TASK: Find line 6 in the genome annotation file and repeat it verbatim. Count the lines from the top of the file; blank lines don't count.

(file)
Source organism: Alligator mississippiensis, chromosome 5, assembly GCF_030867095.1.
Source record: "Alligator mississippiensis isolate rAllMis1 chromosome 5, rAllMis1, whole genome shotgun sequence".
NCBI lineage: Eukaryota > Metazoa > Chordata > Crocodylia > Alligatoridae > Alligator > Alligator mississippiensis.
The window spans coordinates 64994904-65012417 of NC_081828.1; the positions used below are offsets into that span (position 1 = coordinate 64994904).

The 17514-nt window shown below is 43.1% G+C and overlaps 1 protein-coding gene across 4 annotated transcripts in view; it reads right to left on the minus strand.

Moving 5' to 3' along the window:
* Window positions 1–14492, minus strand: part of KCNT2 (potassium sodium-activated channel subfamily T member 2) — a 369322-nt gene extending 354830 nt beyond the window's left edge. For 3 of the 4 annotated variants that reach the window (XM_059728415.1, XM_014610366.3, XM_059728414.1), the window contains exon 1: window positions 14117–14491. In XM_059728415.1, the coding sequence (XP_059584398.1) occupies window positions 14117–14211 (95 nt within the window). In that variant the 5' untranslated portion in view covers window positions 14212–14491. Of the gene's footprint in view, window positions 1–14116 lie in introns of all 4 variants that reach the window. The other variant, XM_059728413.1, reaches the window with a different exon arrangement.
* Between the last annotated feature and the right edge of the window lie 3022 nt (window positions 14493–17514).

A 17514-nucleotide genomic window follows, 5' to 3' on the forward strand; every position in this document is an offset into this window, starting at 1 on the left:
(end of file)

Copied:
Moving 5' to 3' along the window: